A pin on a map is practically useless by comparison, and even in iOS 10, Apple still doesn’t get it.

Now look at something like sharing a song from Apple Music over iMessage. Just look at that mess and attempt to explain how it makes one lick of sense.

A fundamental misunderstanding of how and what people communicate.

An app best served cold

Another paper cut is that iMessage has always felt freezing cold and impersonal. While I don’t care much about personalizing my fonts and colors, I sometimes watch how people use their devices in public and they absolutely do. Just look at the popularity of the myriad iOS and keyboard customization tools in the App Store, even though iOS restrictions functionally kneecap most of them in all sorts of ways.

But open an iMessage conversation and look at who it is. Your only actual indication is a first name at the top; no last name, no avatar, nothing to otherwise bring some humanity to your conversation partner(s). I’ve always felt like I’m talking to a bot.

Again, look at the rest of the industry. Sometimes avatars are at the top, sometimes they accompany each message in the back and forth. Sometimes you can customize a conversation’s background or just the color of the bubbles. They’ve all offered something, and for quite some time.

Remember, this isn’t about specific features. The point is: these elements add humanity to an otherwise impersonal medium. Seeing a friend’s face, even as a tiny round circle, can make a big difference.

A fundamental misunderstanding of how and what people communicate.

Just plain lost

The final paper cut I’ll bring up for now is Apple’s continued muddying of mute and block. iMessage only recently gained both of these features (block I think in iOS 7, mute in 8) which, again, were things many other apps adopted years ago. But in iMessage, there isn’t much of a functional difference between the two.

Think about it: you block someone, they’re gone; they can’t message you until you dig into Settings > Messages and remove them from your block list. Muting someone is functionally and equally permanent. It stays that way until you manually un-mute, except there isn’t really a list like blocks to check for muted people and group chats.

Unless you open Messages and deliberately view your conversation list (which, remember, not everyone uses Messages that way), a muted recipient could easily fall down your list of conversations ‘below the fold,’ and you could never hear from them again. Some nerds might laugh, but I’ve met multiple regular folks who discovered the mute feature, used it to get a temporary breather from That One Family Member or Friend, then inadvertently ignored them for weeks or, in one case, over a month. Imagine the hurt feelings and drama.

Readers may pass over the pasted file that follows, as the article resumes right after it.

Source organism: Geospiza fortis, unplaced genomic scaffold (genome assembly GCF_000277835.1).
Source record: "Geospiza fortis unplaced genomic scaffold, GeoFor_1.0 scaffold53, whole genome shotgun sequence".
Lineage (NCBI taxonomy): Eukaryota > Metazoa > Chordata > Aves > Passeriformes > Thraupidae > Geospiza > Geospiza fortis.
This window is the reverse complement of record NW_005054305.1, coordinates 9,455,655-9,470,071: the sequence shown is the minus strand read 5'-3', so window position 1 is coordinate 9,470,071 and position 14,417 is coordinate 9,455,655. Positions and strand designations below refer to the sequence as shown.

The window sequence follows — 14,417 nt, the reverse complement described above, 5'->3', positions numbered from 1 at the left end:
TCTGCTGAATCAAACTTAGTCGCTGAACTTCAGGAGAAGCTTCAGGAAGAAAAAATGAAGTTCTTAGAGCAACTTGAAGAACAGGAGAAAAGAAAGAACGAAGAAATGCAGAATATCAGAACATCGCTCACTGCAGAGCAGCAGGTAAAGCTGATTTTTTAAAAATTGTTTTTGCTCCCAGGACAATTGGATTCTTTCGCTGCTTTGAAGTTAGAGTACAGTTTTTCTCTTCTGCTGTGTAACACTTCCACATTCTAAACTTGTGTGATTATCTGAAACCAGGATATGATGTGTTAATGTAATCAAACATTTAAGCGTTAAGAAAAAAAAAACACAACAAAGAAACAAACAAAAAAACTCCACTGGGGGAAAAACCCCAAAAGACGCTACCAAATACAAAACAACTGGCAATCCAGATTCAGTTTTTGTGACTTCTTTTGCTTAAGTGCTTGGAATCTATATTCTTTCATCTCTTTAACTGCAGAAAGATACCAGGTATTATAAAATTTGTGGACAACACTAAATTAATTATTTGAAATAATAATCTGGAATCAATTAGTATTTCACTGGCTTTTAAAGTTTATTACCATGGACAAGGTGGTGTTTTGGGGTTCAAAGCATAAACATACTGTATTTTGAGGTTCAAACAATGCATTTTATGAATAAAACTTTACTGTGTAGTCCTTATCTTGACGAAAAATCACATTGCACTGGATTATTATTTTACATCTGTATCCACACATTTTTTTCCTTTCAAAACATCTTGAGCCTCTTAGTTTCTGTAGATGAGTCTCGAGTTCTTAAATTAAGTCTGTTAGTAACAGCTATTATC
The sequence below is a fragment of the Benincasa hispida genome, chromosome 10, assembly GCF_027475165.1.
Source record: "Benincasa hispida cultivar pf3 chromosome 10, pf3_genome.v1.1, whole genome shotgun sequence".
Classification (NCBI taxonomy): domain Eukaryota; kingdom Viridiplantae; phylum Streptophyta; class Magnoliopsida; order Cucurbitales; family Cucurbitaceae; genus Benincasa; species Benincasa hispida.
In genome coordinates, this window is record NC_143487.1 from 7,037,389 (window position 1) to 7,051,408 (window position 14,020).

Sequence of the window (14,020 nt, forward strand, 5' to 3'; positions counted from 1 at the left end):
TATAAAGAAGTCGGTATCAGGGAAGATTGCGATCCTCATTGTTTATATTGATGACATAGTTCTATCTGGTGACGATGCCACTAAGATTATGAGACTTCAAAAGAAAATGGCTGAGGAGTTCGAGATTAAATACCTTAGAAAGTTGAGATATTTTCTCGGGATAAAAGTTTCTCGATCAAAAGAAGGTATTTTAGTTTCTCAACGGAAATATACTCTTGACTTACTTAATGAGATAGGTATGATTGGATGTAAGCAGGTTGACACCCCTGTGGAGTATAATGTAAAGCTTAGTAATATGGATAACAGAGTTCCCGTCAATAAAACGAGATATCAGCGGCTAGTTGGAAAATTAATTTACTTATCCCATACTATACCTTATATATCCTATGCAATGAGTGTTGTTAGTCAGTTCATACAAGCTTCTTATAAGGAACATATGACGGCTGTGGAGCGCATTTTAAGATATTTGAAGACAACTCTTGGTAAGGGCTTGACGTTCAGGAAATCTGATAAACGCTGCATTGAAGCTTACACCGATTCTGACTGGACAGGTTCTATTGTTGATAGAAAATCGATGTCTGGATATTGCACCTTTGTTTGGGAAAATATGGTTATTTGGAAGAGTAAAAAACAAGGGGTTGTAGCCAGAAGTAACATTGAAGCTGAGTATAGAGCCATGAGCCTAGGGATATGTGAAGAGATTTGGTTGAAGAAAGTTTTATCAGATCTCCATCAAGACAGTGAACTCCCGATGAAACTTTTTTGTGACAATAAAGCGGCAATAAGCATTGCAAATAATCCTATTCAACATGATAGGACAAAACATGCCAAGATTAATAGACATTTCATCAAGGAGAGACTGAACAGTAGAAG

Other messaging apps have long understood that there needs to be more of a functional difference between mute and block. This usually means that, when you mute someone, you get a prompt with options beyond “forever,” such as “for one hour,” “for five hours,” and “until tomorrow morning.”

If installing other messengers isn’t an option, Tweetbot’s mute is a great example. If you never want to hear from someone again, you block (or mute permanently). If you just need a break, you get temporary options. These are simple concepts of human interaction both in both the real and digital world.

A fundamental misunderstanding of how and what people communicate.

A case for hope

Fortunately, Apple is finally paying some real attention to iMessage again, exhibited by some pretty whiz-bang stuff introduced in iOS 10. But when I step back and look at what Apple introduced, most of it is cosmetic, empty calorie fun.

Now, I am very much a fan of adding fun to messaging; I’ve taken plenty of crap for touting the wonders and mood-improving powers of stickers. On one hand, I’m glad to see this stuff.

On the other hand, with iOS 10, Apple did not directly address most of iMessage’s foundational problems. It will finally make sense of web URL gobbly gook, but many of the other tools and features have no improved what and how we can communicate, so the app and service remain overall years behind their competition.

The one saving grace might, might, be the forthcoming App Store for iMessage. Within the last year or two, competing apps began turning into platforms for third-party apps to add all sorts of useful and fun things.

Apple clearly noticed this trend and did what it does best: built what looks like a great platform for developers to create good stuff. We’ll just have to see how much power and freedom developers have to enhance iMessage and catch up to competition.

I have hope. I like Apple, and I increasingly feel it’s one of the few companies that is actually fighting for our individual rights to privacy, so I prefer to use its relevant devices and apps when I can. I would love to see iMessage evolve, perhaps with the help of some third-party developers, into the messaging app that understands how and what we want to communicate with others in the 21st century.